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Shipping fuel changes for 2020 concern shipowners

Featured Shipping fuel changes for 2020 concern shipowners

Shipowners internationally are awaiting wit baited breath in view of the deadline for the introduction of new low sulfur marine fuels.

After 1 January 2020, shipping should burn fuels with a sulfur content of only 0.5% or if it uses other higher sulfur fuel, it should install scrubbers to "clean" the fuel, in order to achieve the 0.5% target. Other alternatives are the use of other fuels (LNG, etc.), whose emissions are very low in sulfur.

The concern on many shipowners' minds is very broad, as the questions are many. Indicative questions arise as to whether there will be a sufficient amount of new fuels in all ports, and what their price will be, if the best option in terms of cost is the placement of scrubbers or the retrofitting of a ship with engines burning LNG and how easy it will be to supply etc.

More generally, the "2020" case looks like a crossword puzzle for shipowners, as yet without a solution. Shipowners listen to everyone, they study scenarios and avoid making a decision. This is apparent from the fact  that very few are custom-made vessels that can burn LNG. It is calculated that there are little
more than 200 vessels, in a fleet of 49,000 ships above 1,000 gt.

Also, according to the Latest Exhaust Gas Cleaning Systems Association
(EGCSA) data, the demand for scrubbers is minimal, since less than 100 are fitted per year. with the result, as is maintained, this also forces the costs of
system, which are calculated for some vessels at $ 2.5 million.

However, with regard to new fuels, the International Bunker Industry Association(IBIA) presented aseries of forecasts last year at its annual meeting in Sngapore, according to which there is a general optimism that refineries will have many options for shipbuilding to achieve compliance with
limit of 0.50% sulfur content. These fuels will be a mixture of relatively well known fuels generally referred to as very low sulfur fuel oils (VLSFO). Refineries predict that the majorityof the demand for 2020 will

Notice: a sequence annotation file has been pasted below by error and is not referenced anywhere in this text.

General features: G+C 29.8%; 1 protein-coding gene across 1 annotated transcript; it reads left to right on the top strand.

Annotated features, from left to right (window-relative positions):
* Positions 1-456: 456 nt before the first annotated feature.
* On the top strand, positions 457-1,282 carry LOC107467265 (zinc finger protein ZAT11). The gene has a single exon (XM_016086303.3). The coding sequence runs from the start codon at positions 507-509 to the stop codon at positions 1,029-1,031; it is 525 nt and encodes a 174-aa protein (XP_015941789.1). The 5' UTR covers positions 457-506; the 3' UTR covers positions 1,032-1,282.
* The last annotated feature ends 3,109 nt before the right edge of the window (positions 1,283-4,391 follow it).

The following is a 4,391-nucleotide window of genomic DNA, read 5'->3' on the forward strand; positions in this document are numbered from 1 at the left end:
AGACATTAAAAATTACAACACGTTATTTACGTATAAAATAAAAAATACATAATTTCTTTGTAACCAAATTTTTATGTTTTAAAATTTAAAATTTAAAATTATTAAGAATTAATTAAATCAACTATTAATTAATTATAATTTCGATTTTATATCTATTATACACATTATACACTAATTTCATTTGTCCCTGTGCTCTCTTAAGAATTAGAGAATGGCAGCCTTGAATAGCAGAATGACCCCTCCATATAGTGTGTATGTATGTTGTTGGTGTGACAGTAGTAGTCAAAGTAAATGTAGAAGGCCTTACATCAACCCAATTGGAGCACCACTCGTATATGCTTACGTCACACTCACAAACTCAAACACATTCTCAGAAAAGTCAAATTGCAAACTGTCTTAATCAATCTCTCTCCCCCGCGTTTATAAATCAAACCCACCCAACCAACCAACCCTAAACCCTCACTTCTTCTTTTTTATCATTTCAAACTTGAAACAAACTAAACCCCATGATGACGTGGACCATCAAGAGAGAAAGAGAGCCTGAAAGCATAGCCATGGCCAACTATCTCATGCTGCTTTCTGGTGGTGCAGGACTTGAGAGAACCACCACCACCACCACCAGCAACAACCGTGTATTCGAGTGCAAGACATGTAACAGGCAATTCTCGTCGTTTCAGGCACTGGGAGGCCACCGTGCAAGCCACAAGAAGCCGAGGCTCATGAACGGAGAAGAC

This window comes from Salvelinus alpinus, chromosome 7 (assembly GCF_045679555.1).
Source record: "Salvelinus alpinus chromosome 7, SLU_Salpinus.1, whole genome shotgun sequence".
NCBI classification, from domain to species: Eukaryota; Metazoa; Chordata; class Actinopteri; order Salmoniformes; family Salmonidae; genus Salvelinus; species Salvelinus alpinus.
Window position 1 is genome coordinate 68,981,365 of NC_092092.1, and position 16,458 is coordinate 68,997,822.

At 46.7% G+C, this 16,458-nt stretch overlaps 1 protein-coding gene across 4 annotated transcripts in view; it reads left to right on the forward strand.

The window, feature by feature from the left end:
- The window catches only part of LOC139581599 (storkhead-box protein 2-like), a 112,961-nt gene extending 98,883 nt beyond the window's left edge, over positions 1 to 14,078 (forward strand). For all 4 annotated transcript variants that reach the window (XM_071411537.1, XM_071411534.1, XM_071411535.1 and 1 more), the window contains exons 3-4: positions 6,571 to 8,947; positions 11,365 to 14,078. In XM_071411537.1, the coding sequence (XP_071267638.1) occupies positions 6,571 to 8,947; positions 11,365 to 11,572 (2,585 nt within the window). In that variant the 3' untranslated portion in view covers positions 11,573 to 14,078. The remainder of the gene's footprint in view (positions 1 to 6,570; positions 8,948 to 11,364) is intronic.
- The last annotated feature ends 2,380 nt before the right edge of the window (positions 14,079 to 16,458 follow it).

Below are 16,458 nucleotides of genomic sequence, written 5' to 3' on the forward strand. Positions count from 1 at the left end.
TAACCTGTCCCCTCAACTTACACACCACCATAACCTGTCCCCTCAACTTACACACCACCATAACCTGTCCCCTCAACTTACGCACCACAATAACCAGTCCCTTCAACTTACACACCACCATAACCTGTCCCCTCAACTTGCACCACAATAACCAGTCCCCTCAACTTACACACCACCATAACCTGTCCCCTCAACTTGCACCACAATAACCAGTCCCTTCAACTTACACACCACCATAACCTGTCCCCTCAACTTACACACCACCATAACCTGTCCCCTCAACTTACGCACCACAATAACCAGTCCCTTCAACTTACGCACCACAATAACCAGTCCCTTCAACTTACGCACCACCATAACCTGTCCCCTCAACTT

be covered by VLSFO and not by marine gasoil (MGO), while LNG is thought will gain significance after 2025!

In any case, fuel will be available, maintains Ms Irene Notia, founder of Prime Petroleum Services, which, from in 2002, has been active in the international market for marine fuels and represents major Greek shipowners as a Bunker Broker. Already large suppliers such as BP and Chinese firm Bright Oil, are preparing through large scale investments, so that they are ready by 2020, she says.

The crucial question is, however, how will ship owners react to the new environment, and whether the will have the funding to procure fuel. As estimated, there will be presale agreements and in this case the liquidity and stability and close relations of the owner with the natural purveyor is of particular importance.

More generally, Ms Notias noted that the market for marine fuels is a very particular market, in which commodities and services move,and which displays
marked changes, in recent years, which require more and more diligence from shipowners, who are interested in reducing risks and costs.

Marine fuels, one of the three largest costs for the operation of a ship, pre-
the shipowner procures either directly from Physical Suppliers, or through merchants (Bunker Traders) that mediate between physical suppliers
and shipowners, explains Ms Notia. Until 2005, the customer - end user - was "king" and was known by the whole market as he created competition, since
he addressed many physical suppliers and bunker traders, putting it this way
many players in the game and ending up often agreeing straight through the physical supplier, either through a broker or on his own. There was still some
trust. The big change came after the fall of the multinational (Supplier
and Trader), OW Bunker, according to Ms Notia, and this change meant that the buyer, the final consumer, is no longer the "king," as bunker traders
had acquired significant power, being the one who provides credit for the
user and payment without delay to the physical supplier, who in turn does not risk giving credit to a customer he does not know, thus prefering the safety of the bunker trader.

Therefore, many are those who prefer the trader for the supply of their ships, as he secures credit and a longer repayment period. However, Ms Notia warns, when end-users distance themselves from physical suppliers may lose their negotiating power.